Sneezy weather on the wane

The dense clouds of pollen gusting through Atlanta will continue to agitate allergy sufferers in coming days, but relief is on the way.

The pollen count is extraordinarily high, but it's already dropped to half what it was last week when the thermometer soared and trees sprang from their winter slumber.

The amount of pollen in the air will likely drop to a low level by May, WSB chief meteorologist Glenn Burns told the AJC Monday. "But it's still going to be brutal for a lot of folks for the next week or two," he added.

Tuesday's pollen count was 2,351 particles per cubic meter of air, according to the Atlanta Allergy & Asthma Clinic. That's down slightly from Monday's reading of 2,492.

The major pollens present in Tuesday's count were mulberry, oak, pine and sycamore.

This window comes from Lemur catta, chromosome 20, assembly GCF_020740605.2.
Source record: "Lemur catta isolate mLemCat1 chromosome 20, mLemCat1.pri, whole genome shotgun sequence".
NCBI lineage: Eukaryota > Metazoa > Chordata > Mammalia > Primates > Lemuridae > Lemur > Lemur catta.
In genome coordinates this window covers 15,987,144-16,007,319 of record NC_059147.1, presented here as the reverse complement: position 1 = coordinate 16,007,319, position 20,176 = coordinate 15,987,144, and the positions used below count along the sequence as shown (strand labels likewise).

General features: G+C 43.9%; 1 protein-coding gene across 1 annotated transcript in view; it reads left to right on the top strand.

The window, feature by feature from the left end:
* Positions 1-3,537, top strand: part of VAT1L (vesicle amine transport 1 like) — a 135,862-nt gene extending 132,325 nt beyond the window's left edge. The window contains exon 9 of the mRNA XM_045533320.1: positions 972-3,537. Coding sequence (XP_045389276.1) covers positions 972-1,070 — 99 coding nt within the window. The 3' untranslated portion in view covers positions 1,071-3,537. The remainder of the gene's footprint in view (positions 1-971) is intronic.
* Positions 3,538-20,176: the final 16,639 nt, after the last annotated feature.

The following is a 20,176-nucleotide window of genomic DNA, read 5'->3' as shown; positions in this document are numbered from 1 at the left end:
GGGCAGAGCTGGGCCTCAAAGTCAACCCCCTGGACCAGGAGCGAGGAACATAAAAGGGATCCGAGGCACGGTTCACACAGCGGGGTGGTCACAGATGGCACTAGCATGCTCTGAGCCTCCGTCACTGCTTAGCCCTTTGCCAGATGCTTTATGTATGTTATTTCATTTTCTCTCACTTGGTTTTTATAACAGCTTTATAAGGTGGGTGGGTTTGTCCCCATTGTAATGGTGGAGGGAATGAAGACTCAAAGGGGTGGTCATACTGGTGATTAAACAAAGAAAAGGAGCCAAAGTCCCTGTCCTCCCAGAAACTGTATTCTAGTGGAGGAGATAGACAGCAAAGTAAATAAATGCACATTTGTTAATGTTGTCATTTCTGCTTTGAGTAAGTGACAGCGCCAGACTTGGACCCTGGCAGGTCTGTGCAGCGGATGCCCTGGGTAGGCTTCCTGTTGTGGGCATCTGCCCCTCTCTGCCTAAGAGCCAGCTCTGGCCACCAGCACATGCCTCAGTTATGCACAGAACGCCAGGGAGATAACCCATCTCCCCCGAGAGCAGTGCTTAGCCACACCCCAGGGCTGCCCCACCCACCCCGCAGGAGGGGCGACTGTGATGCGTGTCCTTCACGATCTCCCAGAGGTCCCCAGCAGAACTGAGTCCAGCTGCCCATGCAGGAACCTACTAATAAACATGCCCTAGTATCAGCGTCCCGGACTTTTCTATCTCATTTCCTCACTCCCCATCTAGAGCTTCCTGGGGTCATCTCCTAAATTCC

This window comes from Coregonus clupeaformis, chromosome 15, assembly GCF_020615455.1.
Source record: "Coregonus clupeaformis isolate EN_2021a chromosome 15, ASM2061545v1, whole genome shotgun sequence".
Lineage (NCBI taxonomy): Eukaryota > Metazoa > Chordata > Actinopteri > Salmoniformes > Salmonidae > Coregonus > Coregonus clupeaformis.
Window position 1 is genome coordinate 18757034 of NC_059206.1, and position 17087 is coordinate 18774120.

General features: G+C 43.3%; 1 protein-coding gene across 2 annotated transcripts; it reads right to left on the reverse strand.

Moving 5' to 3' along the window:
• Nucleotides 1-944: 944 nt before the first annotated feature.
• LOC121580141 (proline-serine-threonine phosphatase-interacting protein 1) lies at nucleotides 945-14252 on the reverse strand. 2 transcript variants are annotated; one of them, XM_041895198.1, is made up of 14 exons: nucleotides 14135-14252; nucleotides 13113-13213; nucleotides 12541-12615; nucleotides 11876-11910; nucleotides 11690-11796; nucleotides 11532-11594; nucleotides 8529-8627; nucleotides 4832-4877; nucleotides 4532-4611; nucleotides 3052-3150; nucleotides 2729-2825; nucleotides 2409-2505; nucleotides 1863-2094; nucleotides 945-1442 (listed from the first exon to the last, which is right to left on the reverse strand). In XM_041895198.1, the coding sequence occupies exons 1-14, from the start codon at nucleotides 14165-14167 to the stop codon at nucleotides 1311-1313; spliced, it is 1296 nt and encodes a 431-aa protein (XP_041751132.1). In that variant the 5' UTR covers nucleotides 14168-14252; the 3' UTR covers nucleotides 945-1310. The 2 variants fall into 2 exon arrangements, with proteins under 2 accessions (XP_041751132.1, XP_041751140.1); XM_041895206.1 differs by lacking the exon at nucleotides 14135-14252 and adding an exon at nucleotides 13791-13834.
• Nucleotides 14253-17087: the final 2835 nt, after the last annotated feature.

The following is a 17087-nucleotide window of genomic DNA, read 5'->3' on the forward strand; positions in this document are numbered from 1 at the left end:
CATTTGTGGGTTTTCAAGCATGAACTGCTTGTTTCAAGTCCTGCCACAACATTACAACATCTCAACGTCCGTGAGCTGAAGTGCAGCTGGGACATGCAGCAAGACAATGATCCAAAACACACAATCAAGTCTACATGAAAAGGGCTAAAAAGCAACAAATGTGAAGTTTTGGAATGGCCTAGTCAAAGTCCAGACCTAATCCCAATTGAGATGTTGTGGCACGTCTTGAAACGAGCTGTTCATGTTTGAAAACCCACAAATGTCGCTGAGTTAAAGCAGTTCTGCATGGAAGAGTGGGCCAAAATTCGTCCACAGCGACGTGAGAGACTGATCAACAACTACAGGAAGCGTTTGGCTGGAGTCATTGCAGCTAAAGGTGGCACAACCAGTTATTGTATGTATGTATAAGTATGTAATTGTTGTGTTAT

Pollen starts to irritate people with allergies when the count reaches as little as 30. A count of 120 is considered "extremely high," according to the clinic.

Yet 2,492 seems reasonable when compared to the surge recorded last Wednesday, when the count soared to 5,733 and remained over 5,000 for another day. It dropped below 2,000 Friday, but Monday brought another surge.

The relief last week was brought by the rains on Thursday, Burns said. The unusually dry weather the rest of this spring has contributed to the sickening air, Burns said. That, and the abrupt shift from shivery temperatures to warm, and even hot, weather that triggered all the blooms, he said.

This year is worse than last year. The pollen count climbed over 2,000 only once in April 2009 -- on the 6th when it reached 3,583.

And it's the kind of pollen in the mix this week that is giving people itchy eyes and bouts of sneezing. The fine grit brown stuff -- from birch, oak, sycamore and other deciduous trees  -- irritates nasal passages in a way that the thicker, green pine pollen does not.

While there is pine pollen in the air, pollen from other trees is dominant, Burns said, and "pine pollen is so huge it really can't get into your nose."

Staff writer Mike Morris contributed to this article.